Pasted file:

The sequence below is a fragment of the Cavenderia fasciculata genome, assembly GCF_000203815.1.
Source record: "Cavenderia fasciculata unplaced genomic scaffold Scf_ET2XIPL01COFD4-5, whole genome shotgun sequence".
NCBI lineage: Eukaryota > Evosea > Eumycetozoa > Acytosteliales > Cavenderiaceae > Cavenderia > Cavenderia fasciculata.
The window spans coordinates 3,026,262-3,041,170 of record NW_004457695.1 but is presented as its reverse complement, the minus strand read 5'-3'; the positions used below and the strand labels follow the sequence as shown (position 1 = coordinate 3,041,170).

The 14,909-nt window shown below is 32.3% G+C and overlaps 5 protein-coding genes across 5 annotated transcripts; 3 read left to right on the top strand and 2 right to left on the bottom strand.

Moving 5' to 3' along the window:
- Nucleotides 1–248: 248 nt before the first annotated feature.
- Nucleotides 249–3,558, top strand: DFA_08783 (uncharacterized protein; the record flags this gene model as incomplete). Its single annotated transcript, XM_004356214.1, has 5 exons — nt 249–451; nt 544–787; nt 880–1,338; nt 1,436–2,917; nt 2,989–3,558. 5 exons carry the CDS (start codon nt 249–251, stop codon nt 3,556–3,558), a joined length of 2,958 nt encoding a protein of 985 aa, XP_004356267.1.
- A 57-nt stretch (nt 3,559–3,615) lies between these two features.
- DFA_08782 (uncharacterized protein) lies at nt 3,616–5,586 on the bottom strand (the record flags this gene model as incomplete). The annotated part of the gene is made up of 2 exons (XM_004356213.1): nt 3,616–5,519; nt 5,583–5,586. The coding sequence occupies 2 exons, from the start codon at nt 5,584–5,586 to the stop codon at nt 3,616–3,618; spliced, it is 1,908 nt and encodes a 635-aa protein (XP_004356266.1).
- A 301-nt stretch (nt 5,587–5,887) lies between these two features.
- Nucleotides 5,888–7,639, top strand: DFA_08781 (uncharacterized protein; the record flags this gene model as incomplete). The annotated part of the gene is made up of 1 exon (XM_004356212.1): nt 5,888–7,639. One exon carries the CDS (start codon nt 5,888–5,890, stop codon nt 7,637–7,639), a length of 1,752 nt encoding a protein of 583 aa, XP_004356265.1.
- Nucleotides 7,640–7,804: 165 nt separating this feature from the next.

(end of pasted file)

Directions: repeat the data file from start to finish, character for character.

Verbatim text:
The sequence below is a fragment of the Cavenderia fasciculata genome, assembly GCF_000203815.1.
Source record: "Cavenderia fasciculata unplaced genomic scaffold Scf_ET2XIPL01COFD4-5, whole genome shotgun sequence".
NCBI lineage: Eukaryota > Evosea > Eumycetozoa > Acytosteliales > Cavenderiaceae > Cavenderia > Cavenderia fasciculata.
The window spans coordinates 3,026,262-3,041,170 of record NW_004457695.1 but is presented as its reverse complement, the minus strand read 5'-3'; the positions used below and the strand labels follow the sequence as shown (position 1 = coordinate 3,041,170).

The 14,909-nt window shown below is 32.3% G+C and overlaps 5 protein-coding genes across 5 annotated transcripts; 3 read left to right on the top strand and 2 right to left on the bottom strand.

Moving 5' to 3' along the window:
- Nucleotides 1–248: 248 nt before the first annotated feature.
- Nucleotides 249–3,558, top strand: DFA_08783 (uncharacterized protein; the record flags this gene model as incomplete). Its single annotated transcript, XM_004356214.1, has 5 exons — nt 249–451; nt 544–787; nt 880–1,338; nt 1,436–2,917; nt 2,989–3,558. 5 exons carry the CDS (start codon nt 249–251, stop codon nt 3,556–3,558), a joined length of 2,958 nt encoding a protein of 985 aa, XP_004356267.1.
- A 57-nt stretch (nt 3,559–3,615) lies between these two features.
- DFA_08782 (uncharacterized protein) lies at nt 3,616–5,586 on the bottom strand (the record flags this gene model as incomplete). The annotated part of the gene is made up of 2 exons (XM_004356213.1): nt 3,616–5,519; nt 5,583–5,586. The coding sequence occupies 2 exons, from the start codon at nt 5,584–5,586 to the stop codon at nt 3,616–3,618; spliced, it is 1,908 nt and encodes a 635-aa protein (XP_004356266.1).
- A 301-nt stretch (nt 5,587–5,887) lies between these two features.
- Nucleotides 5,888–7,639, top strand: DFA_08781 (uncharacterized protein; the record flags this gene model as incomplete). The annotated part of the gene is made up of 1 exon (XM_004356212.1): nt 5,888–7,639. One exon carries the CDS (start codon nt 5,888–5,890, stop codon nt 7,637–7,639), a length of 1,752 nt encoding a protein of 583 aa, XP_004356265.1.
- Nucleotides 7,640–7,804: 165 nt separating this feature from the next.